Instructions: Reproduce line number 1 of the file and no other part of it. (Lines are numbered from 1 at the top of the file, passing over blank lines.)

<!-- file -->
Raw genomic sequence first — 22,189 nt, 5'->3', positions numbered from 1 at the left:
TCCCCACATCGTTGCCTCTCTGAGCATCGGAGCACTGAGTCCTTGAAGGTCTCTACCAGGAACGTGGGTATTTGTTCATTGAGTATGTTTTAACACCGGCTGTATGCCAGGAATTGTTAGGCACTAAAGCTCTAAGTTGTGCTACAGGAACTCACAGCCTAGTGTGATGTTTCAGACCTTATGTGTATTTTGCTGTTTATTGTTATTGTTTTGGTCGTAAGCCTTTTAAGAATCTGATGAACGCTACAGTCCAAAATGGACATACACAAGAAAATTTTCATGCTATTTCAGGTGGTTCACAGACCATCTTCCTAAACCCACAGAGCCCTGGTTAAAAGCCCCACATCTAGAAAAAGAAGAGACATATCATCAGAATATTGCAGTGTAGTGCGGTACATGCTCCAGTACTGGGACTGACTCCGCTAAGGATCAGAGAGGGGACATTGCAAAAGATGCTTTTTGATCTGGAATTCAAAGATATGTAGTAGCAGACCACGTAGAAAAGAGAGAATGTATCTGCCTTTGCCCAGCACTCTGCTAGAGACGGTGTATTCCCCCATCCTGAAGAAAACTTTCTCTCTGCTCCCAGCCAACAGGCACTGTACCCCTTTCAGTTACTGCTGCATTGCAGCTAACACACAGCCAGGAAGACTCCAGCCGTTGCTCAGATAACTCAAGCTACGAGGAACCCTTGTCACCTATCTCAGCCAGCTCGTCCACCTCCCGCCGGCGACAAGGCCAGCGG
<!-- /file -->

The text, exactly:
Raw genomic sequence first — 22,189 nt, 5'->3', positions numbered from 1 at the left: